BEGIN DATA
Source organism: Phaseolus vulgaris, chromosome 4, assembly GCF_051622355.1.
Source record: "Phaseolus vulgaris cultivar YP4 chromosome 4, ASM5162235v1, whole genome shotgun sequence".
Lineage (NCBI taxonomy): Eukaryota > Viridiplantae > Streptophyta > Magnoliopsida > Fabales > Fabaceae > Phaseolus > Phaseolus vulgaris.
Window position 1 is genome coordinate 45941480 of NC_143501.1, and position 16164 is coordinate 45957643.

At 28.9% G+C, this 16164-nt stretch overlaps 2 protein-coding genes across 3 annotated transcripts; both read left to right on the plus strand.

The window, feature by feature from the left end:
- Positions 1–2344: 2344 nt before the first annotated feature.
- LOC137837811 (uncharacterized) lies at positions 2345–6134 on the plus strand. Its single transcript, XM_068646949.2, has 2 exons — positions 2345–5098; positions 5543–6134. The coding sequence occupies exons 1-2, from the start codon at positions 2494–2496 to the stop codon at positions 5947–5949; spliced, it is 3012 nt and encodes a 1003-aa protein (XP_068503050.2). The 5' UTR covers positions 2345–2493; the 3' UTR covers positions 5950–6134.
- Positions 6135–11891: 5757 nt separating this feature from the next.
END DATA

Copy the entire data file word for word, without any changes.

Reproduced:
Source organism: Phaseolus vulgaris, chromosome 4, assembly GCF_051622355.1.
Source record: "Phaseolus vulgaris cultivar YP4 chromosome 4, ASM5162235v1, whole genome shotgun sequence".
Lineage (NCBI taxonomy): Eukaryota > Viridiplantae > Streptophyta > Magnoliopsida > Fabales > Fabaceae > Phaseolus > Phaseolus vulgaris.
Window position 1 is genome coordinate 45941480 of NC_143501.1, and position 16164 is coordinate 45957643.

At 28.9% G+C, this 16164-nt stretch overlaps 2 protein-coding genes across 3 annotated transcripts; both read left to right on the plus strand.

The window, feature by feature from the left end:
- Positions 1–2344: 2344 nt before the first annotated feature.
- LOC137837811 (uncharacterized) lies at positions 2345–6134 on the plus strand. Its single transcript, XM_068646949.2, has 2 exons — positions 2345–5098; positions 5543–6134. The coding sequence occupies exons 1-2, from the start codon at positions 2494–2496 to the stop codon at positions 5947–5949; spliced, it is 3012 nt and encodes a 1003-aa protein (XP_068503050.2). The 5' UTR covers positions 2345–2493; the 3' UTR covers positions 5950–6134.
- Positions 6135–11891: 5757 nt separating this feature from the next.